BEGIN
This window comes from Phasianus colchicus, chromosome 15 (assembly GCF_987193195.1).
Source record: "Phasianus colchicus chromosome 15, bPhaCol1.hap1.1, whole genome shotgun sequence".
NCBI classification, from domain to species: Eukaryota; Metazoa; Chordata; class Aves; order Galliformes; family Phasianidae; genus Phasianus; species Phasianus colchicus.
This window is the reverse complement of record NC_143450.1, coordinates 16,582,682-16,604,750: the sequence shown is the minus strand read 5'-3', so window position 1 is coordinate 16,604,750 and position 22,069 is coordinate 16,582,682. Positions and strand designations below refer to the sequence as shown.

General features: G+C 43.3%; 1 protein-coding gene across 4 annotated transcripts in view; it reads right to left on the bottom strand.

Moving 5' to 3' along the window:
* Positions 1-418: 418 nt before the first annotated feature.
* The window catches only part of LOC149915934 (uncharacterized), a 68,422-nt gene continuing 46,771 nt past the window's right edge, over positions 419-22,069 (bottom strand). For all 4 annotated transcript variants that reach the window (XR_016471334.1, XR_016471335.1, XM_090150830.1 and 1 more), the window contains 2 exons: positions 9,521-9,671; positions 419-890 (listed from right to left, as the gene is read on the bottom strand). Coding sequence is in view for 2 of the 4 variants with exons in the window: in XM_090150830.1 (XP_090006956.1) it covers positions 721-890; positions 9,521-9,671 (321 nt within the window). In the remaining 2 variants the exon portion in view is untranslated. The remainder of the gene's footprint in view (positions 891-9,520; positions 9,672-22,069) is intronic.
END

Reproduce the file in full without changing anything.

This window comes from Phasianus colchicus, chromosome 15 (assembly GCF_987193195.1).
Source record: "Phasianus colchicus chromosome 15, bPhaCol1.hap1.1, whole genome shotgun sequence".
NCBI classification, from domain to species: Eukaryota; Metazoa; Chordata; class Aves; order Galliformes; family Phasianidae; genus Phasianus; species Phasianus colchicus.
This window is the reverse complement of record NC_143450.1, coordinates 16,582,682-16,604,750: the sequence shown is the minus strand read 5'-3', so window position 1 is coordinate 16,604,750 and position 22,069 is coordinate 16,582,682. Positions and strand designations below refer to the sequence as shown.

General features: G+C 43.3%; 1 protein-coding gene across 4 annotated transcripts in view; it reads right to left on the bottom strand.

Moving 5' to 3' along the window:
* Positions 1-418: 418 nt before the first annotated feature.
* The window catches only part of LOC149915934 (uncharacterized), a 68,422-nt gene continuing 46,771 nt past the window's right edge, over positions 419-22,069 (bottom strand). For all 4 annotated transcript variants that reach the window (XR_016471334.1, XR_016471335.1, XM_090150830.1 and 1 more), the window contains 2 exons: positions 9,521-9,671; positions 419-890 (listed from right to left, as the gene is read on the bottom strand). Coding sequence is in view for 2 of the 4 variants with exons in the window: in XM_090150830.1 (XP_090006956.1) it covers positions 721-890; positions 9,521-9,671 (321 nt within the window). In the remaining 2 variants the exon portion in view is untranslated. The remainder of the gene's footprint in view (positions 891-9,520; positions 9,672-22,069) is intronic.